New Mortgage Changes: What You Need To Know


New changes have come to the mortgage industry, and they’ll either:

  • Delay your closing and give you a big headache
  • Or delay your closing but keep everything on track

And it all depends on who you’re working with, starting with your real estate agent.

First, a little background:

“Mortgage lenders and real estate agents are bracing for the…implementation of a five-year-old law that has forced them to overhaul the way they process sales,” said the Wall Street Journal. “The changes, prompted by the 2010 Dodd-Frank financial law, are meant to help consumers better understand the terms of their mortgages before they sign on the dotted line.

But some in the real-estate industry worry that the rest of the year could be marked by delayed closings, frustrated borrowers and confused real-estate professionals as they adjust to the new rules.”

It’s that last part that has people concerned, because it essentially spells the end of the 30-day close.

“Mortgage originators and real estate agents fear the new rules will delay the closing process, especially when they first go into effect,” said US News. The National Association of Realtors has advised its members to add 15 days to contracts.”

You can thank the Consumer Financial Protection Bureau for this change—one that is intended to stem the kind of loan debacles that helped caused the real estate crash of the former decade, like low teaser rates with balloon payments that often led to foreclosure.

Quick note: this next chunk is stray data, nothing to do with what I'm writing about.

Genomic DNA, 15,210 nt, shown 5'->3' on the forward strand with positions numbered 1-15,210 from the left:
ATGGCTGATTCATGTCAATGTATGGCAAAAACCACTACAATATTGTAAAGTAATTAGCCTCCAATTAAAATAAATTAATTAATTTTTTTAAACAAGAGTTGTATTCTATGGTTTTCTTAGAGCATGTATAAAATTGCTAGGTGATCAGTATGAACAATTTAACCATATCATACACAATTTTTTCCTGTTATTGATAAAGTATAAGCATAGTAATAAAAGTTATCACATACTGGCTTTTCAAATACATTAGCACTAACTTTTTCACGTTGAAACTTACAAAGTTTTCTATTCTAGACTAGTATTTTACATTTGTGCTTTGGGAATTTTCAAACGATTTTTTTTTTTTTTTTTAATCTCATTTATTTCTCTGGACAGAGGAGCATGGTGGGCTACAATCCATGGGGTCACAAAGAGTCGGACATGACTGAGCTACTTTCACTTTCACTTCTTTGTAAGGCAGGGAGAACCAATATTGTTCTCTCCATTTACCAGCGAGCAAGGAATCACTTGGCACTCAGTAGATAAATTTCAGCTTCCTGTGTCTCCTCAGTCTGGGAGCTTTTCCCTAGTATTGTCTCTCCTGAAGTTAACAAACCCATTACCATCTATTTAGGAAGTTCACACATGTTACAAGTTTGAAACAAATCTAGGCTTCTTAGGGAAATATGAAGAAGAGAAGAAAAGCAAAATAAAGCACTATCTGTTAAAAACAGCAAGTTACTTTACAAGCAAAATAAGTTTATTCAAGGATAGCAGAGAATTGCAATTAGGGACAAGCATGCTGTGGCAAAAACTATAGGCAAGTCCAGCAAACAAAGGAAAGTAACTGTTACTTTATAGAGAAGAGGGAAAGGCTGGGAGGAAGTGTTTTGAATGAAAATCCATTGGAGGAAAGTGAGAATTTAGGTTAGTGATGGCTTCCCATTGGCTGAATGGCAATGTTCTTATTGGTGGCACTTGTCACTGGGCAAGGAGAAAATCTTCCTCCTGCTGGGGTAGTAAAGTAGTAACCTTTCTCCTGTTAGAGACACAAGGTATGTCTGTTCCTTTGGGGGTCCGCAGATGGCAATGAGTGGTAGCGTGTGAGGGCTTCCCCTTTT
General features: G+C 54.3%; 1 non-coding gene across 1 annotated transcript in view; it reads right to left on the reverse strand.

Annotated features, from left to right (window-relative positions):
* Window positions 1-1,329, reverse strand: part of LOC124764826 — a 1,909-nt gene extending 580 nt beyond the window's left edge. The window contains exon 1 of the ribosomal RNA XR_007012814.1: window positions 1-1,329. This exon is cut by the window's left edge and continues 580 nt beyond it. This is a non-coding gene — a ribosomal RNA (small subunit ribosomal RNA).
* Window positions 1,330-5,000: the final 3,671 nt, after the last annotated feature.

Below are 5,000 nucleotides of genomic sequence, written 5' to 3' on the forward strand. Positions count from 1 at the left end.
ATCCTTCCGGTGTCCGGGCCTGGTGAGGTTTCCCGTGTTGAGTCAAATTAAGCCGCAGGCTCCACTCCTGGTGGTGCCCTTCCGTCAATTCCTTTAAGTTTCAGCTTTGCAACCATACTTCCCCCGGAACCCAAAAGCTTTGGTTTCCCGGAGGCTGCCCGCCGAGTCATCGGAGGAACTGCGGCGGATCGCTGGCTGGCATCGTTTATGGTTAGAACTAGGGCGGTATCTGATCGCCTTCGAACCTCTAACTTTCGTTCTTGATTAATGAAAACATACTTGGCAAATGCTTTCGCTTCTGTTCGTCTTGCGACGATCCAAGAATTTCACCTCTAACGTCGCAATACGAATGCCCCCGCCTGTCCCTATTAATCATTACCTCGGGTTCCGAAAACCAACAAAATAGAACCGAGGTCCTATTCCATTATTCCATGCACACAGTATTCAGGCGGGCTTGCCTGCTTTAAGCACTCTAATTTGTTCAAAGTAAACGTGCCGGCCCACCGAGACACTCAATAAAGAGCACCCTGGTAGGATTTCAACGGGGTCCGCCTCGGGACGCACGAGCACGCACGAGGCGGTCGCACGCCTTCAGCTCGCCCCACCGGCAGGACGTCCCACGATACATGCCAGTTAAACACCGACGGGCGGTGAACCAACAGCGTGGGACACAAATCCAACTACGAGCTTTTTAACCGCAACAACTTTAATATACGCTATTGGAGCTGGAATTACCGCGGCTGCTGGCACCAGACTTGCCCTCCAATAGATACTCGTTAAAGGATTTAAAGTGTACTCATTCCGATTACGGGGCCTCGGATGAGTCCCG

“At heart, the changes simplify forms long required by the federal government that disclose loan terms, such as a mortgage’s interest rate and prepayment penalties. The rules also require that consumers see the final terms at least three business days before closing, a change meant to ensure they have time to understand what they’re agreeing to.

The three-day rule, plus the shorter, more condensed version of the disclosure documents, often referred to as “Know Before You Owe” docs, are intended to give buyers time to digest the loan terms.

“Current potential homebuyers receive a Good Faith Estimate and a TILA (Truth in Lending Act) disclosure, a HUD-1 and a closing TILA document in addition to other servicing documents,” said The Street. “The new disclosure documents will be limited to two documents and will also be shorter.”

Mortgage folks have ostensibly been training to make sure they are aware of all the new details, and were already given more than a two-month reprieve from the original effective date—“The new rules were scheduled to go into effect Aug. 1, but they have been delayed about two months to give the industry time to prepare for the changes and make sure all the systems are in place,” according to US News.

Now that the day is here, it’s more important than ever to make sure you’re working with a team you can trust. An experienced L.A. real estate agent is not only going to help buyers navigate what is now an even more complicated process (even though the intention was to un-complicate it, ironically) and educate them on the details that are critical to a smooth transaction, but should also be connected to quality mortgage professionals who can do their part in keeping your deal on track.

Tripp Jones Real Estate for Santa Clarita and San Fernando Valleys, Call 661-733-4555 or 818-527-6292